As part of the crackdown, the FDA sent warning letters to 23 companies asking them to cease distributing dietary supplements that contain androstenedione and warning them that they could face enforcement actions if they do not take appropriate actions.

"While andro products may seem to have short-term benefits, the science shows that these same properties create real and significant health risks," said FDA Commissioner Mark B. McClellan, PhD, MD. "While the products are advertised to athletes, they have the potential to get into the hands of our impressionable youth who may believe these products will help their development. Anyone who takes these products in sufficient quantities to build muscle or improve performance is putting himself or herself at risk for serious long-term and potentially irreversible health consequences. There is no proven safe substitute for hard work and training when it comes to improving athletic skill ... ."

Secretary Thompson also encouraged Congress to pass legislation sponsored by Senators Orrin Hatch and Joe Biden and Representatives James Sensenbrenner, John Sweeney, and John Conyers, Jr., that would classify andro-containing products as a controlled substance. Such legislation would enable the U.S. Drug Enforcement Agency (DEA) to regulate these types of products as anabolic steroids under the Controlled Substances Act. HHS and DEA are providing technical assistance to the Senators and Congressmen as they pursue such legislation.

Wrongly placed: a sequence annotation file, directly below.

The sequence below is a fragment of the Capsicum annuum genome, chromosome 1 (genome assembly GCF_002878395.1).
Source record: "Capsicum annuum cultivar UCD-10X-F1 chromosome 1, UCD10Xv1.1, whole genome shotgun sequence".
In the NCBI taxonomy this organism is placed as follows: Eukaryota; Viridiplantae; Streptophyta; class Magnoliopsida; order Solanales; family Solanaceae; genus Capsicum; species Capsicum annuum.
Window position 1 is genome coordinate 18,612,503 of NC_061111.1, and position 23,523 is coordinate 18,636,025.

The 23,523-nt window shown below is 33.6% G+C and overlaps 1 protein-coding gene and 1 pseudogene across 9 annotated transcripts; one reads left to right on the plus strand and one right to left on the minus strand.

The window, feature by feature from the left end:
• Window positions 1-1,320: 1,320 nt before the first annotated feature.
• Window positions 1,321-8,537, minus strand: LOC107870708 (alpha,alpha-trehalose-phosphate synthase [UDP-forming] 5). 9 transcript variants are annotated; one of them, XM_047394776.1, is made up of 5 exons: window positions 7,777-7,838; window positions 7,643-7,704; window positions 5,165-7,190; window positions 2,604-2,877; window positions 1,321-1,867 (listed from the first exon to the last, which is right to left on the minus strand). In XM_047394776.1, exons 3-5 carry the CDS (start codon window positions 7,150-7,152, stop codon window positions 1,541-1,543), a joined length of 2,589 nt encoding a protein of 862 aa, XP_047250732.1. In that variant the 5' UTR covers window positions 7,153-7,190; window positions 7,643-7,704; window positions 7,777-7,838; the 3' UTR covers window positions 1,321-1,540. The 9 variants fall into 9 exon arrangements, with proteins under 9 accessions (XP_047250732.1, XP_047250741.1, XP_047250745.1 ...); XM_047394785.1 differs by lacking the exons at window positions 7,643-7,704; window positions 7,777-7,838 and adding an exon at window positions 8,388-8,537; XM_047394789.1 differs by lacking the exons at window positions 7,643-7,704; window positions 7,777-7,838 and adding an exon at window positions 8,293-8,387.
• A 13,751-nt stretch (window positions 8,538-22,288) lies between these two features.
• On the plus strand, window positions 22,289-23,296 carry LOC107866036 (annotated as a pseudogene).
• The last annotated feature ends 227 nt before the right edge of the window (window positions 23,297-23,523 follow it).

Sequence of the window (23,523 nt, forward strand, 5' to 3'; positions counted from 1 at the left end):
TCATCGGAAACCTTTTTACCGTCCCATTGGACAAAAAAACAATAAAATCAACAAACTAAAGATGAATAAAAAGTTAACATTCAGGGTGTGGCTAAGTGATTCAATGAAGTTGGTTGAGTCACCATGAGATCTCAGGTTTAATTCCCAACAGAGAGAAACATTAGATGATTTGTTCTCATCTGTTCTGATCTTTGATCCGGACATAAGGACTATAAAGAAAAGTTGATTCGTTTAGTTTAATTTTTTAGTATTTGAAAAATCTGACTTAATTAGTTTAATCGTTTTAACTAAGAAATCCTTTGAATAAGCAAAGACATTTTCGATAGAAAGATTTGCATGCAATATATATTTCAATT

FDA will determine whether further actions are necessary if firms refuse to cease distribution of these products. Such actions could include seizing violative product as well as pursuing injunctions or seeking criminal sanctions against persons who violate the law.